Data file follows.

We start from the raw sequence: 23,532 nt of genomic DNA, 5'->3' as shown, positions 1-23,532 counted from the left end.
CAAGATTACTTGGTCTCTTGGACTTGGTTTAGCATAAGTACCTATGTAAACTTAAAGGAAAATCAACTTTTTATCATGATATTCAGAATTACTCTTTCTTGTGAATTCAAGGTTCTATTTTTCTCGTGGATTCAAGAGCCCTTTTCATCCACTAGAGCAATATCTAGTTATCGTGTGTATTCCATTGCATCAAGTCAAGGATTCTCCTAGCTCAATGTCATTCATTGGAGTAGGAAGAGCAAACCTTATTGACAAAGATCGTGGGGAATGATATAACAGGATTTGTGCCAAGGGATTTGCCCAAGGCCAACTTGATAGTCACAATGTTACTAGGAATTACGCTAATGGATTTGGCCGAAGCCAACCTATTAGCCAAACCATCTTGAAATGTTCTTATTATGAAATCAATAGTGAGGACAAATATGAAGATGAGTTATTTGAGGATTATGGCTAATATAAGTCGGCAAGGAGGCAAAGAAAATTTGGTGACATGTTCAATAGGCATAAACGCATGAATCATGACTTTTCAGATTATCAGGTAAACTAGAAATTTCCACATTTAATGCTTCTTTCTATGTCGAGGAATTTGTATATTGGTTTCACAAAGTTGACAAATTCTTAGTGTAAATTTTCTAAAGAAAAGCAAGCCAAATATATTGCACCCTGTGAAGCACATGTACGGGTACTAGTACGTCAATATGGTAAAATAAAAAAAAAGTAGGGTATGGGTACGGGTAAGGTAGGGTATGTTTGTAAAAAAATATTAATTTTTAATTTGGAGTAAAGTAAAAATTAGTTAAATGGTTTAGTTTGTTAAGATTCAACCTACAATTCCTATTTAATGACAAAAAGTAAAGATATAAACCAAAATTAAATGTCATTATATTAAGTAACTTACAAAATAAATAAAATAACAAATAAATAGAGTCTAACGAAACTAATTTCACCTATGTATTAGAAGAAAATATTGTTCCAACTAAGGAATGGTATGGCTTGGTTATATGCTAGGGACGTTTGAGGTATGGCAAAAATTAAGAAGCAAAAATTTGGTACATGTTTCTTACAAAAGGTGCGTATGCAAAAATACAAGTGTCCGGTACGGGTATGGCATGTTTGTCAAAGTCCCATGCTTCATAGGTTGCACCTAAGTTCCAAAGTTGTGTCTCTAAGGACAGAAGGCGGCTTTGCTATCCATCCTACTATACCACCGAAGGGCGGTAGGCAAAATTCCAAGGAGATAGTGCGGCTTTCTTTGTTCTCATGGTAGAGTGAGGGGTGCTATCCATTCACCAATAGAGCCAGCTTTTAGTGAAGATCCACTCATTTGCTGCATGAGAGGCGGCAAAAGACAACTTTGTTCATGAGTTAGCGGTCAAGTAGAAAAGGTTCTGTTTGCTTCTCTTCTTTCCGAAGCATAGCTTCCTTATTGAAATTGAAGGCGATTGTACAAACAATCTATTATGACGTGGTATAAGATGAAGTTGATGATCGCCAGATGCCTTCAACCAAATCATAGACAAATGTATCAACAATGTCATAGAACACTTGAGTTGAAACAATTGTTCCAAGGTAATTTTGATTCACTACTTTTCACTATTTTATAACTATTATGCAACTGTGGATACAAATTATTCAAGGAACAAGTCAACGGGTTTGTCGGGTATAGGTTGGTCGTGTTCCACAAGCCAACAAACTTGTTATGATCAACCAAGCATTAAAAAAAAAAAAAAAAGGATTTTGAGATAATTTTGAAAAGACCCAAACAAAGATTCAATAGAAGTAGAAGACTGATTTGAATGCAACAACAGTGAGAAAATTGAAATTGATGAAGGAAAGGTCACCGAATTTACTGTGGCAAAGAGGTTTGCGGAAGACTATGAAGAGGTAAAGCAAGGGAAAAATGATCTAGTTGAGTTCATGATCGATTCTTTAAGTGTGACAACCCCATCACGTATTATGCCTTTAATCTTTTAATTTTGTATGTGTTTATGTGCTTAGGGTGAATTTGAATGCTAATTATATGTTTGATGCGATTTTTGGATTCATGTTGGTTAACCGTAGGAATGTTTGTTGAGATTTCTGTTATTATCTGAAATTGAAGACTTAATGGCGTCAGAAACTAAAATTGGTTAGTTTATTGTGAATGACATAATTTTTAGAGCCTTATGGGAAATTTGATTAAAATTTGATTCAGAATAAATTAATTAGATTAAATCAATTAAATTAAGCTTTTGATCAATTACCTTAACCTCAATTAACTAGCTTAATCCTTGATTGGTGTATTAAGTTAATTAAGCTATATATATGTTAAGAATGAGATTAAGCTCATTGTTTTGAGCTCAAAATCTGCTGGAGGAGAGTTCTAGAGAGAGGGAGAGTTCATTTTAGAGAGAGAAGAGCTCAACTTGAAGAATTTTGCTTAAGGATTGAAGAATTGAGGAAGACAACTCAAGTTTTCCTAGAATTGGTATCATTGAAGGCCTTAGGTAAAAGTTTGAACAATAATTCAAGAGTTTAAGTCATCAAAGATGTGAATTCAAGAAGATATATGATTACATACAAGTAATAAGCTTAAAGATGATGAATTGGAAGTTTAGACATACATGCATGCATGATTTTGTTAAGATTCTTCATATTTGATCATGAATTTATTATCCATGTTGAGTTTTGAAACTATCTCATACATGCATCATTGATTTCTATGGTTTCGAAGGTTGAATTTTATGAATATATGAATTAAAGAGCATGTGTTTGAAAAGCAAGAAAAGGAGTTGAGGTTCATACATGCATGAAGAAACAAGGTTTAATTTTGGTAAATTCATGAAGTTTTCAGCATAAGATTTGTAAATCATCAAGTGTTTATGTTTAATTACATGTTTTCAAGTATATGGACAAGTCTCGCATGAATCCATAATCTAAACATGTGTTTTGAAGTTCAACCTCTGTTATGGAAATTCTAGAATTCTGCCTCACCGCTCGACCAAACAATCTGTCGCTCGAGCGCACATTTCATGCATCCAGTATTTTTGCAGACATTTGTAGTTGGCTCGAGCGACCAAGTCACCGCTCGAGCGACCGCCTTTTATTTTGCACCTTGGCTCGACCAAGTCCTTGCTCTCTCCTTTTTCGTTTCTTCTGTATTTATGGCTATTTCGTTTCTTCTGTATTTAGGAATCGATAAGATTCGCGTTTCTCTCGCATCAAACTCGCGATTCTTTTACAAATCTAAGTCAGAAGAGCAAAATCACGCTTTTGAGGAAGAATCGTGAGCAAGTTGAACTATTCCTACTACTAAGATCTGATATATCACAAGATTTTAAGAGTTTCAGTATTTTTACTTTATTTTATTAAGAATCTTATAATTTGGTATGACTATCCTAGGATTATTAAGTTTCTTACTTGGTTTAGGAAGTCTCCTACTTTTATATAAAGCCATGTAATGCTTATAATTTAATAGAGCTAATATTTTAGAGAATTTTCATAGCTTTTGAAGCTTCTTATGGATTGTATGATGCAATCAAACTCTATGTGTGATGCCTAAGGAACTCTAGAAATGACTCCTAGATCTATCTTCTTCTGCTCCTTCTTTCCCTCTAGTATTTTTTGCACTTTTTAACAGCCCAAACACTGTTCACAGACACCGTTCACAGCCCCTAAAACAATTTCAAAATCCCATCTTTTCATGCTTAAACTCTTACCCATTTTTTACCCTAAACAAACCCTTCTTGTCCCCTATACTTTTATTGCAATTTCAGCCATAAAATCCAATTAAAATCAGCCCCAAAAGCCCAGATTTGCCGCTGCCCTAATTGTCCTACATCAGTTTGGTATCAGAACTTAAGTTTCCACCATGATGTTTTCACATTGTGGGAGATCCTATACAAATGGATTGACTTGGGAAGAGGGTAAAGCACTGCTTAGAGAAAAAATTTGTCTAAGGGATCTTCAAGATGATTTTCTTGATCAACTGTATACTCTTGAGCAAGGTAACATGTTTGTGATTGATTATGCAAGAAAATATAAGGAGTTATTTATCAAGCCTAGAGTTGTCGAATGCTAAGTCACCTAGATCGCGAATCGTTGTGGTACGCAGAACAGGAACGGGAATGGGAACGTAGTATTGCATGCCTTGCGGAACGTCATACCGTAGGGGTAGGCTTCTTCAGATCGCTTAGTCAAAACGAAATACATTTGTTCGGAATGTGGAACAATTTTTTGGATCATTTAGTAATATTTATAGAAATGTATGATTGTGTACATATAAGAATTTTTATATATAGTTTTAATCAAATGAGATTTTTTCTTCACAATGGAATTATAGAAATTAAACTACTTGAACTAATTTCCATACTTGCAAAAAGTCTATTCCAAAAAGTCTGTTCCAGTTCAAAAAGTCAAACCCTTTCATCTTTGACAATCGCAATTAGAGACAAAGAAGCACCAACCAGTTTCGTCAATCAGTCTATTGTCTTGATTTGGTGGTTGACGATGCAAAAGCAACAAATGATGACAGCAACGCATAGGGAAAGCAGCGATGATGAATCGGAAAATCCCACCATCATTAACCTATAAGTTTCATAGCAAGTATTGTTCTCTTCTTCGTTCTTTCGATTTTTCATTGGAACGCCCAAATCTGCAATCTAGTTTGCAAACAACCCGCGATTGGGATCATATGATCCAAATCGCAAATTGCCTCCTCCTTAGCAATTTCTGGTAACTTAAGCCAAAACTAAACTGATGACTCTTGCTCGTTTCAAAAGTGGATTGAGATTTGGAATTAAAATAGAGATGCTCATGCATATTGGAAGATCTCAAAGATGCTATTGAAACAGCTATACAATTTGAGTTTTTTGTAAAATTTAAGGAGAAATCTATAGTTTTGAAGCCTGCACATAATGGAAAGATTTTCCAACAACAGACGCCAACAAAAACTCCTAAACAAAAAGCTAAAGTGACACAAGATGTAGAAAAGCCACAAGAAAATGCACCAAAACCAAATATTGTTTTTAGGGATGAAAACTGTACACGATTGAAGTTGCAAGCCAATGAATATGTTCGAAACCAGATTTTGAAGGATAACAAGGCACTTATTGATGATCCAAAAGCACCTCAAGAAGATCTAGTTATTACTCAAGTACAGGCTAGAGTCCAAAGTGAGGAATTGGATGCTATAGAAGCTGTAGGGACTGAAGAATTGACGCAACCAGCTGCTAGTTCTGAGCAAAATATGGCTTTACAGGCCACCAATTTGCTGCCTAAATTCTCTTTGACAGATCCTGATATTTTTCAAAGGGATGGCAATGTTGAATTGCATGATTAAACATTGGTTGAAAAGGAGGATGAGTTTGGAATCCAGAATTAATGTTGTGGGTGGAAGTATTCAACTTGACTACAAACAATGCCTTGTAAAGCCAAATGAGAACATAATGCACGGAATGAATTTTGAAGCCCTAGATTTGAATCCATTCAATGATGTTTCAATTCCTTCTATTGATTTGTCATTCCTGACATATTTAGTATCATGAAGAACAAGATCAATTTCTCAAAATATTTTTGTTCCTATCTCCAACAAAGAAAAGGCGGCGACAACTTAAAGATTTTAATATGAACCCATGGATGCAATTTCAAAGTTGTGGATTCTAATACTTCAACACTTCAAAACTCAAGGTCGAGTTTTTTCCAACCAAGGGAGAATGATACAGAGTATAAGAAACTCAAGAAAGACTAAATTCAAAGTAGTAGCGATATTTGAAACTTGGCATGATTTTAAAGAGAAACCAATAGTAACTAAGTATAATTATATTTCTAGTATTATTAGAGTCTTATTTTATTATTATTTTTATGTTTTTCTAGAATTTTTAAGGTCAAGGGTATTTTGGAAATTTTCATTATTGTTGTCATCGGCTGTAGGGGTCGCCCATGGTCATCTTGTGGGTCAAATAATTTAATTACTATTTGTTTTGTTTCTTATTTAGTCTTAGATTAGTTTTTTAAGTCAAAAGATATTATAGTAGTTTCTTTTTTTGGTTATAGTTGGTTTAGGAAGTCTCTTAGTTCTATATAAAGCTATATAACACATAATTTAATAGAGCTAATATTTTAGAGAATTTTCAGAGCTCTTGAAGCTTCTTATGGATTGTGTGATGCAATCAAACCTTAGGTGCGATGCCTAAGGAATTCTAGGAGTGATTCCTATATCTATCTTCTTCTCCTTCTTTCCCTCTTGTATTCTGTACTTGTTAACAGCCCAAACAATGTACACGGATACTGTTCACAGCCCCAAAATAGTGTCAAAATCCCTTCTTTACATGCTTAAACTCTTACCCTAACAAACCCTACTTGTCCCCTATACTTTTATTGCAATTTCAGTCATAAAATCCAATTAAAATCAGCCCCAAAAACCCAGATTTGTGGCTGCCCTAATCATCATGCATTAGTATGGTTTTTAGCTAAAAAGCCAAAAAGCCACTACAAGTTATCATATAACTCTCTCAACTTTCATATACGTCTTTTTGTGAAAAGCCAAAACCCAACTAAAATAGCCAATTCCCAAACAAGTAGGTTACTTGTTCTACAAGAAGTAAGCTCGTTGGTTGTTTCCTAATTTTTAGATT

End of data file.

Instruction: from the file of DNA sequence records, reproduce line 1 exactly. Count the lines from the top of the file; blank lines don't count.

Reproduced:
We start from the raw sequence: 23,532 nt of genomic DNA, 5'->3' as shown, positions 1-23,532 counted from the left end.